The History of the Nautilus

“We have undertaken the publication of the first Nautilus of Eastern Nazarene College not to test our strength and ability and perhaps finally cause embarrassment to all concerned, but to fulfill our obligation to the people, to the college, and to ourselves, thereby hoping to gain greater satisfaction for ourselves, and wider recognition for our Alma Mater,” stated the first ever Nautilus, Eastern Nazarene College’s annual publication in 1922.

Established in 1922, the Nautilus became the college’s annual yearbook and a historical publication in the third year of Eastern Nazarene College, after its move to Wollaston.

“As school opened for the third year in Wollaston, the students felt that the areas of their activities had been greatly curtailed,” writes James R. Cameron in The First Fifty Years.  “In spite of greater opposing forces, activities of the students’ organization were considerably increased.”

The Nautilus quickly became the most significant new activity to students to participate in that was offered.  The first publication of the Nautilus was edited by Howard Herrschaft, a prominent member of ENC’s first graduating class, and dedicated to the college president, Fred J. Shields.

“Although on occasion the students had differences with the president,” stated Cameron.  “They genuinely appreciated his educational and administrative ability, his patience, and “his faith in his divine commission,” the dedicatory statement concluded with a hearty, “God Bless President Shields.”

Throughout the Nautilus’ history, it has been able to accomplish some amazing things and represent the type of students who have attended Eastern Nazarene College.

One mind blowing feat the student body of only 140 achieved was selling more than eleven hundred copies of the 1925 Nautilus.  Even the publisher was amazed at the accomplishment.

“This was not an isolated incident but a typical performance, which was repeated the following year,” according to Cameron.

The 1927 Nautilus was the staff’s biggest accomplishment yet; Editor Wesley Angell and Business Manager Chester Smith received a first-class rating from the National Yearbook Association.

For two consecutive years the 1957, edited by Charles Gailey, and the 1958, edited by William Webb, editions of the Nautilus received great honors.  The Columbia Scholastic Press Association of Columbia University awarded the yearbook a first place certificate.

The students of ENC always seemed to be excited and enthusiastic when it came to the Nautilus.  They displayed that enthusiasm when ENC incorporated a new seal, which used the college motto symbolically: VIA, VERITAS, VITA, meaning the Way, the Truth, and the Life. Students used the seal in the running-head on each page of the 1932 Nautilus.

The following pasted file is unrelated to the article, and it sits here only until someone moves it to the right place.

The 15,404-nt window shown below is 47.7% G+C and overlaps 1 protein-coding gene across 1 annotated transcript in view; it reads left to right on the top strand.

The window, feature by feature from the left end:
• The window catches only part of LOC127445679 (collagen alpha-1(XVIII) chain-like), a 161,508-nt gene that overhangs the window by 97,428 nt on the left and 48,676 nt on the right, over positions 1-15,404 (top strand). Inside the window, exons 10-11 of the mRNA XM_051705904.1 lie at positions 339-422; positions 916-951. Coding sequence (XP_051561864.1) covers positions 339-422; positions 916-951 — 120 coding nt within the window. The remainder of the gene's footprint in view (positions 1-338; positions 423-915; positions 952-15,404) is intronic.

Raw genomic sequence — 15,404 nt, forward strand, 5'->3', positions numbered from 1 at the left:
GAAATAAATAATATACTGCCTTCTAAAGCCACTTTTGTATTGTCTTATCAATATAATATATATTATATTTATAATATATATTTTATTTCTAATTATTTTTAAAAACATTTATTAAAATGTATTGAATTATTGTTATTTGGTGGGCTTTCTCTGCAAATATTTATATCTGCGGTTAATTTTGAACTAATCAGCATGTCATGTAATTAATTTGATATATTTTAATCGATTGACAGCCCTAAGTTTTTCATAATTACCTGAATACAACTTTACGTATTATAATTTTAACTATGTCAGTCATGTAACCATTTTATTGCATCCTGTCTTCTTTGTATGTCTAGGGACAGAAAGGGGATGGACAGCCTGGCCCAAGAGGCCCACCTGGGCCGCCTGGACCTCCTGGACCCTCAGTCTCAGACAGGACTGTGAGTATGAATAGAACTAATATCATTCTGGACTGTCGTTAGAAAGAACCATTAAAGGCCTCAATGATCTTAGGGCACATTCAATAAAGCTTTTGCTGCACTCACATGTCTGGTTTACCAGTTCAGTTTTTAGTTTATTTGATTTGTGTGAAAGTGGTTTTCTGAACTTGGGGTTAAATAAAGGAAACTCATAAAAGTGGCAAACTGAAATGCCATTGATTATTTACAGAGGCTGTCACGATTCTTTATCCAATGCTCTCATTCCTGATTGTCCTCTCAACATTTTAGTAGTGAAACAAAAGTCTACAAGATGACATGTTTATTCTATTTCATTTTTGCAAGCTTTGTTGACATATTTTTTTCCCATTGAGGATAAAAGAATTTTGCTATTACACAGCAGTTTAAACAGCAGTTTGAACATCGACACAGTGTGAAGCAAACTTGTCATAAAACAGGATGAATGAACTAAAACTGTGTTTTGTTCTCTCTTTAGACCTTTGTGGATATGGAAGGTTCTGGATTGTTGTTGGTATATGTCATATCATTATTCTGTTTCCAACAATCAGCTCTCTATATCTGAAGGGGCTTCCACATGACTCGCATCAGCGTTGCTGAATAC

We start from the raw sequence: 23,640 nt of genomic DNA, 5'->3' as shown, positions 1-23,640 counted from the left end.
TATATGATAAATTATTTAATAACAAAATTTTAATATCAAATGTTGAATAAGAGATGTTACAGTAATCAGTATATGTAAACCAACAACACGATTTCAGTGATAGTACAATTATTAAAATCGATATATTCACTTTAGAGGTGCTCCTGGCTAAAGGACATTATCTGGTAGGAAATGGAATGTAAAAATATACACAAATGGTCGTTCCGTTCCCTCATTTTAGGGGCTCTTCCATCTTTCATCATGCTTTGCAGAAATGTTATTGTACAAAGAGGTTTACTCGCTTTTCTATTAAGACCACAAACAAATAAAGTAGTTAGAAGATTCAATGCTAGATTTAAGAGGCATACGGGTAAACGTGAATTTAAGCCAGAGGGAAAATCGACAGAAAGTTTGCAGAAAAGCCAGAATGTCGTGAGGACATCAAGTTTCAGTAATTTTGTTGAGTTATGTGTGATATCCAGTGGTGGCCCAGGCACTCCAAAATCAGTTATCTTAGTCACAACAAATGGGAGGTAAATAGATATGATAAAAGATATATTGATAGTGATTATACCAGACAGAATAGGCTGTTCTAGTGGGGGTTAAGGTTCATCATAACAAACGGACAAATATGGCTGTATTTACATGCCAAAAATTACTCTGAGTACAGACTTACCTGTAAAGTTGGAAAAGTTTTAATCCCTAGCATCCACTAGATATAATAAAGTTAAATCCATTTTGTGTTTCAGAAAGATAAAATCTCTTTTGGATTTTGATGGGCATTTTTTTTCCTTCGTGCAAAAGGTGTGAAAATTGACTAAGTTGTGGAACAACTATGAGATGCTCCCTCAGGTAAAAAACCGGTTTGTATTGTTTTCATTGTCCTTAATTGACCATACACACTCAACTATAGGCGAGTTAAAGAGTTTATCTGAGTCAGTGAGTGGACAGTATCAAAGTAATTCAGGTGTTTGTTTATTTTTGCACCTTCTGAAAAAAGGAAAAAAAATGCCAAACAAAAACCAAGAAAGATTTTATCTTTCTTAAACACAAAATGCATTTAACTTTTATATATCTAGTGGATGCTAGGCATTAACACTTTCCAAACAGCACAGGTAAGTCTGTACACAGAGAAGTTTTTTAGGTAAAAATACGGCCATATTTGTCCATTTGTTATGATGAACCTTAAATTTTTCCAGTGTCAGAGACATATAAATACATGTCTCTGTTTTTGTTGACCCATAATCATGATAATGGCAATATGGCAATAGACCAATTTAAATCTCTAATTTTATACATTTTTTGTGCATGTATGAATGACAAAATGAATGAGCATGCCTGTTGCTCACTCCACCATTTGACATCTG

Then the Great Depression hit and forced the hardworking ENC students to take a break from the Nautilus during both the 1932-1933 and 1933-1934 school years.  They were able to publish an abridged version called the Portico in 1934, which was only 54 pages.

Since the return of the Nautilus in 1935 there hasn’t been a missed issue.  When the publication was able to return the Student Council, and the College faculty voted to institute a student publication fee in the fall of 1936.  Each student would pay three dollars at registration each semester.

“During the course of the year four dollars would go to the Nautilus, the annual, and two dollars to the Campus Camera, the student newspaper,” established Cameron.  “This policy would guarantee the solvency of the student publications and each student would receive these with no extra charge.

One of the biggest events during the year was picture day every fall, near the end of September.  Classes were set aside for one day to take pictures of societies, clubs, and groups for the Nautilus by a professional photographer.

“The members of the student body were requested to assemble in the college auditorium immediately after breakfast at 8:00 am to receive instructions and a schedule from the editor,” said Cameron.  “Men were to wear suits or sports jackets.  Pictures…were taken on the Mansion lawn.

There was a donation request of twenty-five cents from students to help with the expense of the Nautilus.  After all the pictures were taken the yearbook staff would provide entertainment for the entire student body.

There is nothing like this today.  Picture day has become more of a scavenger hunt for students, faculty, and clubs.

Up until 1943, students involved with the Nautilus were not paid for their efforts.  “The Student Council requested the college trustees to approve a schedule of compensation for the editor and the business manager of the publication because of the responsibility and work which these positions entailed,” wrote Cameron.

During World War II the Nautilus was sent to all former students in the armed forces who had attended ENC for more than one year within the past three years.  The attention to soldiers created a unity between those fighting the war and those still enrolled at ENC.

After all of these years, the Nautilus has changed dramatically in style.  However, the essential values of the publication have not faltered.  The yearbook remains of core importance for ENC students.  It may not be created entirely the same, but by looking to the past for guidance, we can continue the legacy that has become the Nautilus.

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